There was a time I was extremely rigid about deadlines. I was in my very early twenties and a new teacher. The sacredness of deadlines had been drilled into me from my earliest days at St. Helena’s Grammar School in The Bronx through my college years. “Students have to learn the value of meeting deadlines… Read More »How I Handle Deadlines
Click to listen to this post. We spend hours and hours planning lessons, coming up with useful and interesting assignments, and we spend huge amounts of energy directly working with students to help them not only understand those assignments but to actually succeed on them. And after all that, this little bastard turns in an… Read More »Don’t Take Cheating Personally
Since I co-authored a number of articles and chapters in the early 2000s–including the most popular “Why Revitalize Grammar?” (2003, English Journal), “Grammar Rant Analysis” (2006, English Journal), and Grammar Rants (Heinemann, 2011)–I have been exploring the ways in which grammar instruction in the USA is based on bigotry. In the years since, I have… Read More »Teaching Standard English is Racist
Many teachers will correct errors in student writing. Some teachers do so much correcting, or copyediting, that their students’ papers are riddled with marks to the point that the student writing gets lost visually behind all the corrections. Surely this is the hallmark of a dedicated, hardworking, knowledgeable teacher with high standards, right? The answer… Read More »6 Reasons Not to Correct Errors in Student Writing
This week, for our last class session, I asked students in my Teaching of Writing class what questions they have about teaching writing in high school/middle school. I also allowed questions about teaching in general. The students were able to upload questions anonymously using a Google Form I created for them. I’m always interested in… Read More »What Questions Did Pre-Service Teachers of Writing Ask?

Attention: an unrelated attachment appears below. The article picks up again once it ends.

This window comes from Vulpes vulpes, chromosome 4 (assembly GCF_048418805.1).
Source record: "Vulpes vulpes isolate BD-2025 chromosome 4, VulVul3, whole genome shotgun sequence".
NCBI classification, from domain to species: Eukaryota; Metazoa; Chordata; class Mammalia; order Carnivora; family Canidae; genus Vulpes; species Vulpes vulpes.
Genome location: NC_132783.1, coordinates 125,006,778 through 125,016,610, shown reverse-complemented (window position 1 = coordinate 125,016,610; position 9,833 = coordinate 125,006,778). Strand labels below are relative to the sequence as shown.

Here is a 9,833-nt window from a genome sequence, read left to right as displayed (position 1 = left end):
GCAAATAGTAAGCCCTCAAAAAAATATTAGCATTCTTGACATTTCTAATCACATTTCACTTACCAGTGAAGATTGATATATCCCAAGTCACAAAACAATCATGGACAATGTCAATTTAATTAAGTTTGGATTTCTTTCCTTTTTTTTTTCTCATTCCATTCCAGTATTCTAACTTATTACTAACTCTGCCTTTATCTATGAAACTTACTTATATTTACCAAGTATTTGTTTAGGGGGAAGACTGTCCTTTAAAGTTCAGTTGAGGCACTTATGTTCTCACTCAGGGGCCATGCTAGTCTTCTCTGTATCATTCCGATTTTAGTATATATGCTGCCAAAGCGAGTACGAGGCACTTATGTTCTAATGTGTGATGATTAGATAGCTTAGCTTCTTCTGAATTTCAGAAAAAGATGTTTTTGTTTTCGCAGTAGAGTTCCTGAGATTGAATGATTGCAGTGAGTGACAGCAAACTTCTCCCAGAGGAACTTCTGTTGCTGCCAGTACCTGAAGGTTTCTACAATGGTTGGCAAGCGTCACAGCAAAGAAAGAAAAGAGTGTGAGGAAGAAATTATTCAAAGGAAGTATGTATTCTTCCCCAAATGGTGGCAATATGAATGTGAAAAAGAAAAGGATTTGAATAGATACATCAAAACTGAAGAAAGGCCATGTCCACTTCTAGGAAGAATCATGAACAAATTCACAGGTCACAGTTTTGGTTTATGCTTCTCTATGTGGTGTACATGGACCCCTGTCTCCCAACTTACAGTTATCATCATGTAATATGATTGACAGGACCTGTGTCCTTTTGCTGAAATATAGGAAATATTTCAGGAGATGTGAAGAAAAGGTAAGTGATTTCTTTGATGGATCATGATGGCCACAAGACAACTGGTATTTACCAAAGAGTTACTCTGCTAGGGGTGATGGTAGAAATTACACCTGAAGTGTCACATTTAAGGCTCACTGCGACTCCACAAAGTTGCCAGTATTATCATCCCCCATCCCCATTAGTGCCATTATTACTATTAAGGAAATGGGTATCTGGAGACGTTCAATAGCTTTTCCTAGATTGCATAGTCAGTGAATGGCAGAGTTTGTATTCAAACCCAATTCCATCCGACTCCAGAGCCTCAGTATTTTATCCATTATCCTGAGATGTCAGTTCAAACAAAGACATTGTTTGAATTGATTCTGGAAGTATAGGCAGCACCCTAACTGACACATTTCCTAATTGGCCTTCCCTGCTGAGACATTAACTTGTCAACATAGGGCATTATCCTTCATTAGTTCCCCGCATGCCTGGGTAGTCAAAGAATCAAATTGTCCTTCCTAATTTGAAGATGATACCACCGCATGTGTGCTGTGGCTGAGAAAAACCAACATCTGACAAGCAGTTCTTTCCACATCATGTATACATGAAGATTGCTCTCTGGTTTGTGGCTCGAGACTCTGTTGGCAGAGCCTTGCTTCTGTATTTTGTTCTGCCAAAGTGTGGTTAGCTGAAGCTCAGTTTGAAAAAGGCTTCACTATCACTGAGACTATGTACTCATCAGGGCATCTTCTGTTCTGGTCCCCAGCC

I asked a first-year college class recently, “What can you tell me about academic honesty?” All the students could talk about was how bad plagiarism is and that they should avoid it or they would get in serious trouble. When I said, “I didn’t ask about plagiarism, I asked about academic honesty,” they were completely… Read More »Don’t Teach against Plagiarism, Teach for Academic Honesty
If you’re like me, you let stacks of student papers sit for a while before you can bring yourself to respond to them. Once I get into reading and responding to them, it goes well, but there’s just something about diving into the first paper on the stack that is tremendously foreboding. There have been… Read More »The Rubric Criterion That Changed Everything
Future English teacher Aaron DeLay has created this very cool slide about grammar and language instruction, drawing on scholarship by Patricia A Dunn and me. Please check it out, and please credit Aaron if you use this. Thanks, Aaron! Follow him @adelayedteacher If you’d like to learn more about Grammar Rants: How a Backstage Tour… Read More »A Great Take on Language/Grammar Instruction